The HotelThe Hotel ©www.englishmaninslovakia.co.uk

That’s not to be confused, of course, with the other hotel within the park grounds, Hotel Hradna Straz (a pretty alright restaurant, which aims for old English hunting style, encompassed within).

Wine

All those vineyards do mean something: some of the country’s best-regarded (and certainly most dominant in terms of market share) white wines, in fact – including a delicious late winter harvest wine. Grapes cultivated here are mostly Pinot Noir, Pinot Blanc, Grüner Veltliner and WelschReisling. The wine is so famous at Château Topol’čianky that it is, in many ways, the defining characteristic of Château Topol’čianky – and a very good wine outlet at Cintorínska 31 in Topol’čianky town (see this little MAP) sells the stuff. Check the winery website (they’re not afraid to brag) for more.

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©www.englishmaninslovakia.co.uk

MAP LINK:

THE CHATEAU – WHAT YOU NEED TO KNOW: Whilst it serves primarily as a wedding venue, the house does open for guided tours between May and September (Entry Tuesday to Friday from 9 until 2.30pm by hourly guided tour, Saturday/Sunday midday until 4pm by hourly guided tour). Adults/children 3.80/2.50 Euros.

GETTING THERE: From Bratislava, the quickest way is actually by bus (i.e., from Bratislava Bus Station) changing in Zlaté Moravce, the underwhelming big town nearby. Buses run more or less hourly, cost 6.60 Euros one way and take about two hours 40 minutes.

NEXT ON THE JOURNEY: From Château Topol’čianky it’s 52km north to Prievidza

OUR OTHER SLOVAK WINE CONTENT:

Svätý Jur, Small Carpathians Wine Region

Limbach, Small Carpathians Wine Region

A typical Small Carpathians Wine Tasting in Trnava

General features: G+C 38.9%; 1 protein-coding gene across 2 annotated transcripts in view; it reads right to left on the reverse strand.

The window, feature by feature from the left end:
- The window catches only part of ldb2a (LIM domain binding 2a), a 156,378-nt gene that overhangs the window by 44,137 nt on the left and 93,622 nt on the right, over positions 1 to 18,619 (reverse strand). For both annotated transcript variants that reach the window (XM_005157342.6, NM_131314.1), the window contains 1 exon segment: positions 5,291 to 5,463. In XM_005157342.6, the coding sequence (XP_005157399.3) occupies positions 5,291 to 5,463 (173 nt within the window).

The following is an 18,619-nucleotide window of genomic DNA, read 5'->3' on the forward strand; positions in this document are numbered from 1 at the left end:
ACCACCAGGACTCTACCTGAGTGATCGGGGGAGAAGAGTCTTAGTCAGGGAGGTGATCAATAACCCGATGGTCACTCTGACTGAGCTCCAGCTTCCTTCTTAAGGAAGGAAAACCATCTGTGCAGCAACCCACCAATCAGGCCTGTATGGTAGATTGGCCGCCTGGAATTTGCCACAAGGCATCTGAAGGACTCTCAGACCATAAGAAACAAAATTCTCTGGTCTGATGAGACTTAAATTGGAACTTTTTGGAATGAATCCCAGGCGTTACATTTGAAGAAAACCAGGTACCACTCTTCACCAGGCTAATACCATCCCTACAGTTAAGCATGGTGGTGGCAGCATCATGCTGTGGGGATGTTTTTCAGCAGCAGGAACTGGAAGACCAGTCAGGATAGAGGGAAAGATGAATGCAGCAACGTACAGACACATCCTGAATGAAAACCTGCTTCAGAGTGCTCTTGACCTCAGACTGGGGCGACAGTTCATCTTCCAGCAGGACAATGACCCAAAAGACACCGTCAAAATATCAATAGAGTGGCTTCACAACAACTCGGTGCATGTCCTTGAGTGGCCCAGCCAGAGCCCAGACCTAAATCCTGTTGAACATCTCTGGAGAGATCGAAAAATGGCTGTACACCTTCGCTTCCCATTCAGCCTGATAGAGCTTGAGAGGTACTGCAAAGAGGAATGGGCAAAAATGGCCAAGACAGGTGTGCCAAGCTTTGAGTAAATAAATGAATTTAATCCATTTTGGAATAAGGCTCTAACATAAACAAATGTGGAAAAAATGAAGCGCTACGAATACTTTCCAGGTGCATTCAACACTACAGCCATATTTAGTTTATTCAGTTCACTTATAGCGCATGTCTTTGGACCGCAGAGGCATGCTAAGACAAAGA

Adventures in the Tokaj Wine Region

Low Tatras Mountain House: Chata Pod Certovicou

8:30am. The only other guest was chuckling to himself. He simply couldn’t believe it. The manager had just given him a bottle of wine (Château Topoľčianky, not bad), well, just because, too often these days there is a reason for everything and what is nice about Chata Pod Čertovicou is that everything about it confounds reason. Being a rather early hour even for a Slovak to polish off a bottle of wine, however, he requests our help and we stand on the terrace of this serendipitous little place in the middle of the forests of the Low Tatras and contemplate our good fortune.

He was hiking the ridge path, he told us, just as we were about to set off on it (great start getting tipsy on white wine right?), and his hiking companions had spied, from high above, this cottage and being aesthetes, had sworn never to stay there on account of its rather gaudy roof (not blending in with the surrounding environment, or somesuch). He’d made no comment but, a little later on that same hike, lost his glasses, and come back alone to hunt for them. And something, he said, drew him to this place as a base from which to kickstart the spectacles search.

The Mountain House in the Valley

It’s an anomaly, right? A mountain house down in the valley. But the first cool accommodation possibility we’re featuring in our new Low Tatras section on the site only seems so ensconced in the valley because the surrounding peaks are so high. With all those trees around, it’s a nicely-sheltered change from those blustery ridges nearby…

Where?

Chata pod Čertovicou (cottage below Čertovica) sits at around 1100 metres, a 15-minute hike down from the minuscule hamlet/hiking trailhead of Čertovica. Čertovica is itself an important way station on the 600km-long Cesta Hrdinov SNP (Way of the Heroes of the Slovak National Uprising) which trailblazes all the way across Slovakia – initially in the guise of the Štefánikova magistrála in the west and all through the Biely Karpaty, the national park of Malá Fatra, the Low Tatras and eventually through to Dukla Pass in the east of Slovakia.

It’s a path which zigzags very much in order to showcase as much of the best of Slovakia as possible (fair enough) and Čertovica is certainly in the best-of-Slovakia category.

You alight from the twice-daily bus from Brezno at Čertovica Motorest – a pleasant roadside eatery with great view back down through the pines towards Brezno. You’re now on a dramatic dip between two high, green ridges here which form some great skiing in season – and the path up towards Hotel Totem on the other side of the road from the bus stop is indeed the beginning of a fabulous four-stage hike, the Low Tatras Hrebeňovka (Ridge Hike) towards Donovaly, which we’ve just traipsed and are currently in the process of writing up for you, dear site followers.